Recently, the dad bod has become a bit of a phenomenon, as more and more women admit that they are, in fact, attracted to the body style of the slightly pudgy man who only occasionally makes it to the gym.
According to a new study, there may be a reason why the guy with the dad bod only makes it to the gym once in a while — because he is, in fact, a dad.
Previously, the dad bod was widely seen as a result of weight gain after marriage. As it turns out, a new study shows that men who have children are more likely to have a dad bod than men who don’t have children. Go figure.
The study, which was conducted by researchers at the Northwestern University Feinberg School of Medicine, followed more than 10,000 men for more than 20 years, beginning when they were 12 years old and ending in their early 30s. The study showed that the average, 6-foot tall, first-time dad gained 4.4 pounds if he lived in the same home as his newborn child. Those dads who lived separately gained weight as well, though not quite as much — 3.3 pounds.
By contrast, married men without children tended to lose 1.4 pounds during the same time frame.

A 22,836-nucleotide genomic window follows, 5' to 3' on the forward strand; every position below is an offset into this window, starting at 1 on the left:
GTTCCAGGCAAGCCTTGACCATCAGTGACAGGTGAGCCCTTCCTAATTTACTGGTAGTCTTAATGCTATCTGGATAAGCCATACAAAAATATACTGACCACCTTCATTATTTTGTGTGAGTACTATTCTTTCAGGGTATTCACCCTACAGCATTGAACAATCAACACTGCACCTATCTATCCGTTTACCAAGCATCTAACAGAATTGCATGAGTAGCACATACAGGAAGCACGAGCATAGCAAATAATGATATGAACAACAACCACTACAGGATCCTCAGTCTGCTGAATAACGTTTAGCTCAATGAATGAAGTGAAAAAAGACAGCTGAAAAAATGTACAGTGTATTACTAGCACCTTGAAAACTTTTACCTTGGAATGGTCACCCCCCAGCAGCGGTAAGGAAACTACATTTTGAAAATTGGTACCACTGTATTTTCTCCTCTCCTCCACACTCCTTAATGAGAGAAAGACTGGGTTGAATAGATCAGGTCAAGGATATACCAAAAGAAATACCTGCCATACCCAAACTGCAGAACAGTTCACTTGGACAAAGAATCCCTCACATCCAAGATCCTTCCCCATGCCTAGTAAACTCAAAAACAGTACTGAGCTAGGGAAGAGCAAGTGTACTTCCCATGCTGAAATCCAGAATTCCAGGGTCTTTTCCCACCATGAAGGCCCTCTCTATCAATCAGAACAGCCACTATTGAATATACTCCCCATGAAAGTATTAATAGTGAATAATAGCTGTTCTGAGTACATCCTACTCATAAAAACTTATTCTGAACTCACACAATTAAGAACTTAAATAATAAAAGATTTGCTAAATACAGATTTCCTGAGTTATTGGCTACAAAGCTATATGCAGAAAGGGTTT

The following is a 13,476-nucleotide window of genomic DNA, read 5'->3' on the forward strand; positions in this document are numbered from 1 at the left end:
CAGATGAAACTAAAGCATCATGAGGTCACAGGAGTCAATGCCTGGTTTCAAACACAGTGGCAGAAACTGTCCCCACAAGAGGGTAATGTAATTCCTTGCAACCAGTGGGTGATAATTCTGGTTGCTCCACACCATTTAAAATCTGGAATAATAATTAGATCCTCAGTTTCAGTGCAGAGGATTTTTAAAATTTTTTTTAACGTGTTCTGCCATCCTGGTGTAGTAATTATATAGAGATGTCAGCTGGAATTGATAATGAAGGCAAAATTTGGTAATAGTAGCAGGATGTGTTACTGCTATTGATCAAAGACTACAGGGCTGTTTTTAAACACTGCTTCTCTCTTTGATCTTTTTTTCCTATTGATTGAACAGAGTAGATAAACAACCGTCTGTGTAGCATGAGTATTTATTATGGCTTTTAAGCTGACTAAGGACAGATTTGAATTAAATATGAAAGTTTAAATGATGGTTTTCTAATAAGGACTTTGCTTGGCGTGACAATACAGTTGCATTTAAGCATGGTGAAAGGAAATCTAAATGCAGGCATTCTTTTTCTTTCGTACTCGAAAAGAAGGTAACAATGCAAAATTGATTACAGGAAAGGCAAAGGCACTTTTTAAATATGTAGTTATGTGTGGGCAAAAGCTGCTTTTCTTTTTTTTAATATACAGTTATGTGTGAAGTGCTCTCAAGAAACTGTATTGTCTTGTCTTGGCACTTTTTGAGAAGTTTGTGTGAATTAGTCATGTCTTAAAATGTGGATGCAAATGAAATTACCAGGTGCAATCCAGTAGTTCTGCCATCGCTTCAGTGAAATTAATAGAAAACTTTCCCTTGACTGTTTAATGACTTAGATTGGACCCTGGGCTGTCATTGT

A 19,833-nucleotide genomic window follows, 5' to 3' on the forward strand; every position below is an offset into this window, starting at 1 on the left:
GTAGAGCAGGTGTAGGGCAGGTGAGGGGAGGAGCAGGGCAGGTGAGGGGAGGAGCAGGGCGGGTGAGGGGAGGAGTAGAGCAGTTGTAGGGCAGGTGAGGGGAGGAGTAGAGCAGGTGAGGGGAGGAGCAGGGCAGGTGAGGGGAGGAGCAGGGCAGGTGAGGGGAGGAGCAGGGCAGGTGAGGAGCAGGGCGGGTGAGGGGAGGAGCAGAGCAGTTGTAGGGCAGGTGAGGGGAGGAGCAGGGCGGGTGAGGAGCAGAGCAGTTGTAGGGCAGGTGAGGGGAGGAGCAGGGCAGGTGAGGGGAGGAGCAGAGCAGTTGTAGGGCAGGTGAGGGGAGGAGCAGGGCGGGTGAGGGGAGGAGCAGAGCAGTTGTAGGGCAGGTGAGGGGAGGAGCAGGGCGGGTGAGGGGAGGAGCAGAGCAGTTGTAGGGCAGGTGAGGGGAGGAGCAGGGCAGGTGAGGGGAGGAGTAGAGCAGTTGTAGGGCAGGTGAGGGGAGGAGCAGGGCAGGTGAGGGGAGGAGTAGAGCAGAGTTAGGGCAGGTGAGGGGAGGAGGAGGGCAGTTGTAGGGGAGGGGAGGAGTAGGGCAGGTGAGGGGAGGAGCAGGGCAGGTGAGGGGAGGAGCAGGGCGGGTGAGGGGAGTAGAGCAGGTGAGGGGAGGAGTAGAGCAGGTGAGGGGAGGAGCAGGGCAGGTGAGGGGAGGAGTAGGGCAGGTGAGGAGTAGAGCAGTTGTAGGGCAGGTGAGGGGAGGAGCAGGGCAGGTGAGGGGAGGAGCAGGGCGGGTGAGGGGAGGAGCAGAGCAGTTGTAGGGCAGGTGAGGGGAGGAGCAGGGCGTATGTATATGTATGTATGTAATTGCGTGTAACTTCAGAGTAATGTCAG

— Newsweek (@Newsweek) July 23, 2015
Dr. Craig Garfield, who conducted the study, talked to Time about both his own experience with the dad bod and some of his theories about why the likelihood of the dad bod increases with the birth of children.
“From my own point of view, we wouldn’t have as many pizzas in the house if the kids weren’t around, and we wouldn’t have the brownies my wife makes if the kids weren’t around. Having kids around changes not only the food in the house and what is available to you for meal, but also for snacks. It also changes whether you are able to find time to get out and exercise and get enough sleep and take care of yourself.”
The dad bod was made popular after Clemson student Mackenzie Pearson wrote an essay describing her attraction to the dad bod. The essay went viral, causing a plethora of other women to come out and say that Pearson isn’t the only one attracted to the dad bod. Pearson described the body type this way:
“The dad bod is a nice balance between a beer gut and working out. The dad bod says, ‘I go to the gym occasionally, but I also drink heavily on the weekends and enjoy eating eight slices of pizza at a time.’ It’s not an overweight guy, but it isn’t one with washboard abs, either.”
Pearson went on to write that “fraternity boys everywhere seem to be rejoicing.”
The dad-bod trend may help take the pressure off college men everywhere, but as the Northwestern study reveals, the dad bod is actually rooted in parenthood.
[Photo by Dad Body Models on Instagram: @DadBodyModels]